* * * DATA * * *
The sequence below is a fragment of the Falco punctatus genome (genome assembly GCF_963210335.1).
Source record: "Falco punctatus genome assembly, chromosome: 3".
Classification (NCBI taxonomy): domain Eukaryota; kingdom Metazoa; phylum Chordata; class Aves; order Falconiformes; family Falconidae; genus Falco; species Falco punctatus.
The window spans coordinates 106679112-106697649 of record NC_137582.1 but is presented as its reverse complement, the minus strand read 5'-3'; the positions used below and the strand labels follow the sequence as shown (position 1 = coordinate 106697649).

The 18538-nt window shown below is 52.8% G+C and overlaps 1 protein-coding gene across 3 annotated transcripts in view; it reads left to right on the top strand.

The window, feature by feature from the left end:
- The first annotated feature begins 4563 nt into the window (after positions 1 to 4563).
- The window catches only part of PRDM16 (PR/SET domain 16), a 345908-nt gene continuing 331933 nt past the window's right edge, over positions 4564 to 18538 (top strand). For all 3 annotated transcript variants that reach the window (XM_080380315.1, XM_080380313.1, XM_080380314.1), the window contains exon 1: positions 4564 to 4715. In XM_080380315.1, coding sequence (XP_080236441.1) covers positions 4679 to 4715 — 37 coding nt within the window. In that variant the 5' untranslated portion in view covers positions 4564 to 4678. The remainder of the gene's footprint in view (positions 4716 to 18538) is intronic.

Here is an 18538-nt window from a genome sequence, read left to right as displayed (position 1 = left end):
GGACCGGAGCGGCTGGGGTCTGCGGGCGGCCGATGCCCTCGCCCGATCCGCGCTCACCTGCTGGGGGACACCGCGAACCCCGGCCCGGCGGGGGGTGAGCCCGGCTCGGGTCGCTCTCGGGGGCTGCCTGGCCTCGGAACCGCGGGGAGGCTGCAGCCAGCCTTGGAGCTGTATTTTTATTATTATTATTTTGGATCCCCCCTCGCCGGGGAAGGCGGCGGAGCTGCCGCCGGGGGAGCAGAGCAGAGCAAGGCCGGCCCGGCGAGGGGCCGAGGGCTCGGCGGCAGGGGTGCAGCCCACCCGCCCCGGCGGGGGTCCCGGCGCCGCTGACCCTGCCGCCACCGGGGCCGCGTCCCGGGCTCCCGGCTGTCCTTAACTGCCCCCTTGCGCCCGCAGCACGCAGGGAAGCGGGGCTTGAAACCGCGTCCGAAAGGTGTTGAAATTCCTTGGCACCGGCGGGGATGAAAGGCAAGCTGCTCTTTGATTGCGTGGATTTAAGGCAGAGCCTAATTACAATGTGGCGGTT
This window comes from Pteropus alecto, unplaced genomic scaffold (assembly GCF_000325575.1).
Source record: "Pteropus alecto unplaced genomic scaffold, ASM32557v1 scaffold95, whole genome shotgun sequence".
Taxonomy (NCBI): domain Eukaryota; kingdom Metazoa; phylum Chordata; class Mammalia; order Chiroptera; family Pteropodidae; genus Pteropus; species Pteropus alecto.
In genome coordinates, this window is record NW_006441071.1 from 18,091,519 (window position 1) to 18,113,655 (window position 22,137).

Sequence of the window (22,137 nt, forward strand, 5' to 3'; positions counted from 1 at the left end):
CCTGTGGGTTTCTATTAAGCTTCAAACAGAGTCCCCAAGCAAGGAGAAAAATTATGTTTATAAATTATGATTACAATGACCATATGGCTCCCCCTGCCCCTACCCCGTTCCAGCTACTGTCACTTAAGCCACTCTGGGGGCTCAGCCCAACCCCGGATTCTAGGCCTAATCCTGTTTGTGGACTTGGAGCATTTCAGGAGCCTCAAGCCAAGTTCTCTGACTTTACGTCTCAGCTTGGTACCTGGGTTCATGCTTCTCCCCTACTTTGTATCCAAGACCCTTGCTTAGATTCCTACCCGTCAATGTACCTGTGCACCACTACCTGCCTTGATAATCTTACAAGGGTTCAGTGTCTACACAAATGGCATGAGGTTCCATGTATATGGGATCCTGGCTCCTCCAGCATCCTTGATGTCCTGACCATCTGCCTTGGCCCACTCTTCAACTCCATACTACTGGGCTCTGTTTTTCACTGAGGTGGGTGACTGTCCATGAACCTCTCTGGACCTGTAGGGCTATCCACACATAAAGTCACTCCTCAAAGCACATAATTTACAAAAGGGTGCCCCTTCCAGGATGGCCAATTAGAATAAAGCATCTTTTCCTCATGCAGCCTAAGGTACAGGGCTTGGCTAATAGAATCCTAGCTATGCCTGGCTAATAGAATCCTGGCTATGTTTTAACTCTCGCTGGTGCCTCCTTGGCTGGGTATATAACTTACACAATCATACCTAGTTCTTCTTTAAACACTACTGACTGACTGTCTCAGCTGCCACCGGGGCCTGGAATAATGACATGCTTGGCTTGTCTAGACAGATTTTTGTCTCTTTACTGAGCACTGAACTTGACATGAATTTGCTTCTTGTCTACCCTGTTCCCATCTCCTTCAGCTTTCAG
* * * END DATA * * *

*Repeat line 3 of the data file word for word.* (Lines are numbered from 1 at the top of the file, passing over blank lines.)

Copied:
Classification (NCBI taxonomy): domain Eukaryota; kingdom Metazoa; phylum Chordata; class Aves; order Falconiformes; family Falconidae; genus Falco; species Falco punctatus.